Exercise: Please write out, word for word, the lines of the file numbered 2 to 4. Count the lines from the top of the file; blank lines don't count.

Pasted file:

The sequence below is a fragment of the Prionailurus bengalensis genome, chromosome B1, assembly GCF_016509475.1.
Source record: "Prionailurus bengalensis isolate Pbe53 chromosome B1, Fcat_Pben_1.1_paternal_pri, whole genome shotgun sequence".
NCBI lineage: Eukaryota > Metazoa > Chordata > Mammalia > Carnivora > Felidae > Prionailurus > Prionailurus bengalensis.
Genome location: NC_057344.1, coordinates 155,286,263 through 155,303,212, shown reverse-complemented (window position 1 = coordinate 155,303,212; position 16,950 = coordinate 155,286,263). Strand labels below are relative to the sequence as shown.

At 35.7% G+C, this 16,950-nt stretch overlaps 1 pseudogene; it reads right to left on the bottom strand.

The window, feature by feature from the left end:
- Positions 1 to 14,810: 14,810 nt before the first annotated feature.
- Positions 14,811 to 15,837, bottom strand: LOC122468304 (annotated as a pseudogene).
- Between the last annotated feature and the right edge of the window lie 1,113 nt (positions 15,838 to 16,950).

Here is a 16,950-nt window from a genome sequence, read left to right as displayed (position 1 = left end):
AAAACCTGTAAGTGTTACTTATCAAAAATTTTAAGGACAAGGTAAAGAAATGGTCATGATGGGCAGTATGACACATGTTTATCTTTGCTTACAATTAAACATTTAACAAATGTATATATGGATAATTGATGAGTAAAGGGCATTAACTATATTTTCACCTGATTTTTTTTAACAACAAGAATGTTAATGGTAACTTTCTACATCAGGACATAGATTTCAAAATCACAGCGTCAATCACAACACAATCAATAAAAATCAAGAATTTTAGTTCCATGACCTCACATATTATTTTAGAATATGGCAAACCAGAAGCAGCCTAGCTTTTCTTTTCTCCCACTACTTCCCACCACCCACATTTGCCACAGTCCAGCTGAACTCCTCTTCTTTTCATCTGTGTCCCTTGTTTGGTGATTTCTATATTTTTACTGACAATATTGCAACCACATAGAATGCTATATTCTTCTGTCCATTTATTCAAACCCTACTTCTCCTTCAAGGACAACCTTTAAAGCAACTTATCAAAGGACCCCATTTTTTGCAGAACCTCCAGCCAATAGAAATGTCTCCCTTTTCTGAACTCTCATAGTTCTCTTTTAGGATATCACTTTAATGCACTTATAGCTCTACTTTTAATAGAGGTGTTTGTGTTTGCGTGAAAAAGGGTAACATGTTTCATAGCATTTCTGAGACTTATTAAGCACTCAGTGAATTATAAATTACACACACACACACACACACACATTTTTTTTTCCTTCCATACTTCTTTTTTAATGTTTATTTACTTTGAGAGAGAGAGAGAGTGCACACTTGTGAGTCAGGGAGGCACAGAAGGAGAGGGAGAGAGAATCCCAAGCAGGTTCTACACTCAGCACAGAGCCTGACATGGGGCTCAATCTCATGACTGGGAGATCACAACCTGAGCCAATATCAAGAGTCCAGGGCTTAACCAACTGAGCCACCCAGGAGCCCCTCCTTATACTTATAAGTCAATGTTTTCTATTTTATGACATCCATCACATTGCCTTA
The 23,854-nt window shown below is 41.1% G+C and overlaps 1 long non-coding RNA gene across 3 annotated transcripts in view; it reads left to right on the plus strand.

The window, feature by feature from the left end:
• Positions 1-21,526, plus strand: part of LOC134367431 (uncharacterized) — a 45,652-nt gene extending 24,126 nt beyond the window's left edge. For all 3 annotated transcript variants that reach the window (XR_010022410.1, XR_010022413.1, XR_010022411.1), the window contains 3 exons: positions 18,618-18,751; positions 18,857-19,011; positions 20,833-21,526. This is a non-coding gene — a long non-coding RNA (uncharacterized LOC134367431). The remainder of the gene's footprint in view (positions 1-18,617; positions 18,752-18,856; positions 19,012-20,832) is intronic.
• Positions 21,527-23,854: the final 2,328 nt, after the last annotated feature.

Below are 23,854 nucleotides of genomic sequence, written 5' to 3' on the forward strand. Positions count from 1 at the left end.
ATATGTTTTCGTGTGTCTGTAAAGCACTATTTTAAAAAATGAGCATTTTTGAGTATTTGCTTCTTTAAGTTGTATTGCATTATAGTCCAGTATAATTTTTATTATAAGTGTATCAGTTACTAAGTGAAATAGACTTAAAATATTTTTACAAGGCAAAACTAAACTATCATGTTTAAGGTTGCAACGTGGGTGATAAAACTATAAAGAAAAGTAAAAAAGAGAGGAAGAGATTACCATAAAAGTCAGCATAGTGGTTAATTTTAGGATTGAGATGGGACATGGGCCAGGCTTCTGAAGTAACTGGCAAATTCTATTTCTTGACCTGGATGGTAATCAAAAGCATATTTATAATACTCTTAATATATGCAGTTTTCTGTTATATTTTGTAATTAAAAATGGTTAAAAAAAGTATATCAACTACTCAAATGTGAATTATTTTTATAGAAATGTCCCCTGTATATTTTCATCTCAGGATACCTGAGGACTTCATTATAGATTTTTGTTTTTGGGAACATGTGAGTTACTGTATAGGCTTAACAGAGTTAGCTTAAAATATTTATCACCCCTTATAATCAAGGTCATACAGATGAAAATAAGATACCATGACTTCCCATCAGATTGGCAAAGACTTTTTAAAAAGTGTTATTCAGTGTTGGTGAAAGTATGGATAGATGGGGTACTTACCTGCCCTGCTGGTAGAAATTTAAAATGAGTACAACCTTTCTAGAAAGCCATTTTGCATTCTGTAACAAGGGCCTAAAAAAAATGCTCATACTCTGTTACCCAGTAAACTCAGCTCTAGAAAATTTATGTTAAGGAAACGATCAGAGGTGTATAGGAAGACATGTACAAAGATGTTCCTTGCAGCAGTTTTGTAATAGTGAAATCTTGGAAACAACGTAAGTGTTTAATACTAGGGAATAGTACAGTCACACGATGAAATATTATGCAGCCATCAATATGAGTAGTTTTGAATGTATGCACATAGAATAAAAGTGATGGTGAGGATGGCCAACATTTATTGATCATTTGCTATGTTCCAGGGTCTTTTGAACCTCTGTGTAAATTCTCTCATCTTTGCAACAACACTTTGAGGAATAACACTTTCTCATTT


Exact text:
Source record: "Prionailurus bengalensis isolate Pbe53 chromosome B1, Fcat_Pben_1.1_paternal_pri, whole genome shotgun sequence".
NCBI lineage: Eukaryota > Metazoa > Chordata > Mammalia > Carnivora > Felidae > Prionailurus > Prionailurus bengalensis.
Genome location: NC_057344.1, coordinates 155,286,263 through 155,303,212, shown reverse-complemented (window position 1 = coordinate 155,303,212; position 16,950 = coordinate 155,286,263). Strand labels below are relative to the sequence as shown.